Less than a third of rural Niger farmers use improved crops
Researchers reported that only a small number of rural farmers in Niger use improved crops, and this depends on factors like land ownership, farm size, education level, gender, soil type, or access to improved seeds.
The government can use these findings to inform how they encourage farmers to use improved crops, which mature quicker and can resist pests and drought.
Researchers say that if farmers in poor or developing communities can plant improved crop varieties, they can increase their yields, and reduce poverty.
However, in countries like Niger, many farmers are not keen to use improved crops.
In this study, the researchers sought to understand why rural farmers would choose to use or not use improved crops.
They looked at information on rural farmers that was collected during the 2014 national survey on households and agriculture. The researchers checked whether there was any link between farmers’ use of improved crops and factors like their socioeconomic characteristics, location, farm quality, production system, access to improved seeds and land lease status.
The researchers found out that only 27.5% of farmers used improved crops, and only 1.85% of the farmers received improved seed donations from the government.
Most rural farmers were more likely to use improved crops if they owned government land. So too were women, people who were educated, people who could access improved seeds and people who planted different crops in their farms.
The researchers found that farmers with large households and large farms were less likely to use improved crops. Farmers who had been operating on a piece of land for a long time were also less likely to use improved crops. They said this may be because the farmers knew their farms and had a wide choice of crop varieties.
Farmers in areas with rocky grounds were more likely to use improved crops than those on non-rocky, clay or loam soils.
The researchers said the government needed to consider the above factors when they encourage rural farmers to use improved crops.
They recommended more research on Niger’s mixed crop-livestock farming that includes improved crops. This research adds to a body of knowledge that may help boost food production in sub-Saharan countries.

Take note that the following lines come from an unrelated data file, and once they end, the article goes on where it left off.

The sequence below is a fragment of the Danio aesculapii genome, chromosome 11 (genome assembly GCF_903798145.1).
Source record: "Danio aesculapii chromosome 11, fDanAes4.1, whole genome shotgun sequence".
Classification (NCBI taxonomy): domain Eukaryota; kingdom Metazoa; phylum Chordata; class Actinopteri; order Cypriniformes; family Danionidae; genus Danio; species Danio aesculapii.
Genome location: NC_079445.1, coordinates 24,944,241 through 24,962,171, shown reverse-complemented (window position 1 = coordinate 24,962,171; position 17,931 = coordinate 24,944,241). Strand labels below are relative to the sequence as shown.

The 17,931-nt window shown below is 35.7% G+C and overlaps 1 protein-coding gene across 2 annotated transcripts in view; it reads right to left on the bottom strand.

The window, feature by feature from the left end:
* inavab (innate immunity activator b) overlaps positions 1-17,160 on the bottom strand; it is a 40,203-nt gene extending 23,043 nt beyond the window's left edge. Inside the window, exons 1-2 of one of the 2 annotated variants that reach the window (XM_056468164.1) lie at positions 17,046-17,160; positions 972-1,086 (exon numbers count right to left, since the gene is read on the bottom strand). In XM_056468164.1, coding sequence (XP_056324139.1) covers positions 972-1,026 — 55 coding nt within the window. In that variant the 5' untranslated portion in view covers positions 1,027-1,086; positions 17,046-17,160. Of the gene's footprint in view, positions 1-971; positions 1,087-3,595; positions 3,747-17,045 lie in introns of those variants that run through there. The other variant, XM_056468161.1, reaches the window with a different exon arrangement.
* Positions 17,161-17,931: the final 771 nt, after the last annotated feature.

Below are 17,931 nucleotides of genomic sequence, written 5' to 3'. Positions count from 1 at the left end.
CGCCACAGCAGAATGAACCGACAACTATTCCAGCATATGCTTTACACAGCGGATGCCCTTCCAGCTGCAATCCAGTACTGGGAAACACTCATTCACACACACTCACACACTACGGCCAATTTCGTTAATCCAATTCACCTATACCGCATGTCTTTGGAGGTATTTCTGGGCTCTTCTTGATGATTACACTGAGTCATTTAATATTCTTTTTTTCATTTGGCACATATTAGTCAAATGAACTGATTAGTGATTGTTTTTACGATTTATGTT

Improved crops are advocated to meet the dual challenge of food security and the fight against poverty in developing countries. As most poor people in developing countries live in rural areas and depend on agriculture for their livelihood, an important key to get them out of poverty is to increase agricultural productivity by using technologies such as improved crops. However, the rate of improved crops adoption remains surprisingly low in Niger, one of the world poorest countries. In this paper, we examine the factors affecting adoption of improved crops by rural farmers focusing on Niger. Using the 2014’s National Survey on Households Living Conditions and Agriculture, we investigate the effect of farmers’ socioeconomic characteristics, the farm’s quality, the geographic location, the production system, the access to improved seeds and the land tenure on the probability to use improved crops rather than local crops. Our results suggest that the ownership of a government land title is the most important driver in the adoption of improved crops by rural farmers. In addition, being a female, educated, practicing polyculture, having access to improved seed increase the probability to adopt improved crops. In contrast, household size, operating on the parcel for a long period and the parcel size reduces the probability to use improved crops. These determinants of improved crops adoption should be considered in Niger’s agricultural policy to succeed in the dissemination of improved crops among rural farmers.
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